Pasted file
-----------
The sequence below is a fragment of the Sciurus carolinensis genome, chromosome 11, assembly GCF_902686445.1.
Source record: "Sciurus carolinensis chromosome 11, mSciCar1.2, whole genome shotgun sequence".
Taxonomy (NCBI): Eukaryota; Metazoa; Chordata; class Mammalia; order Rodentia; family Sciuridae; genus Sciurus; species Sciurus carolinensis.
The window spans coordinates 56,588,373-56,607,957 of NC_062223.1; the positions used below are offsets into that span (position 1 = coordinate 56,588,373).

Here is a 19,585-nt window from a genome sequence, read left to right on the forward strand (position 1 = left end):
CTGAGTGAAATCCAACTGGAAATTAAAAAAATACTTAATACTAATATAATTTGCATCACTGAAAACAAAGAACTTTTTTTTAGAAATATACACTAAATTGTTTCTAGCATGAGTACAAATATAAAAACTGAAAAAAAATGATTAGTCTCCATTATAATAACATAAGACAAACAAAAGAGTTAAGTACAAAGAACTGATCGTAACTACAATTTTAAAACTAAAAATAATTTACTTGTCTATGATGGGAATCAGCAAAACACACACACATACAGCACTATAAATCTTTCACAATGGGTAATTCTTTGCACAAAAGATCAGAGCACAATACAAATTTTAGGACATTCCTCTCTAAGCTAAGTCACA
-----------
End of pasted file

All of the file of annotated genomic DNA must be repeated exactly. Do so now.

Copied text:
The sequence below is a fragment of the Sciurus carolinensis genome, chromosome 11, assembly GCF_902686445.1.
Source record: "Sciurus carolinensis chromosome 11, mSciCar1.2, whole genome shotgun sequence".
Taxonomy (NCBI): Eukaryota; Metazoa; Chordata; class Mammalia; order Rodentia; family Sciuridae; genus Sciurus; species Sciurus carolinensis.
The window spans coordinates 56,588,373-56,607,957 of NC_062223.1; the positions used below are offsets into that span (position 1 = coordinate 56,588,373).

Here is a 19,585-nt window from a genome sequence, read left to right on the forward strand (position 1 = left end):
CTGAGTGAAATCCAACTGGAAATTAAAAAAATACTTAATACTAATATAATTTGCATCACTGAAAACAAAGAACTTTTTTTTAGAAATATACACTAAATTGTTTCTAGCATGAGTACAAATATAAAAACTGAAAAAAAATGATTAGTCTCCATTATAATAACATAAGACAAACAAAAGAGTTAAGTACAAAGAACTGATCGTAACTACAATTTTAAAACTAAAAATAATTTACTTGTCTATGATGGGAATCAGCAAAACACACACACATACAGCACTATAAATCTTTCACAATGGGTAATTCTTTGCACAAAAGATCAGAGCACAATACAAATTTTAGGACATTCCTCTCTAAGCTAAGTCACA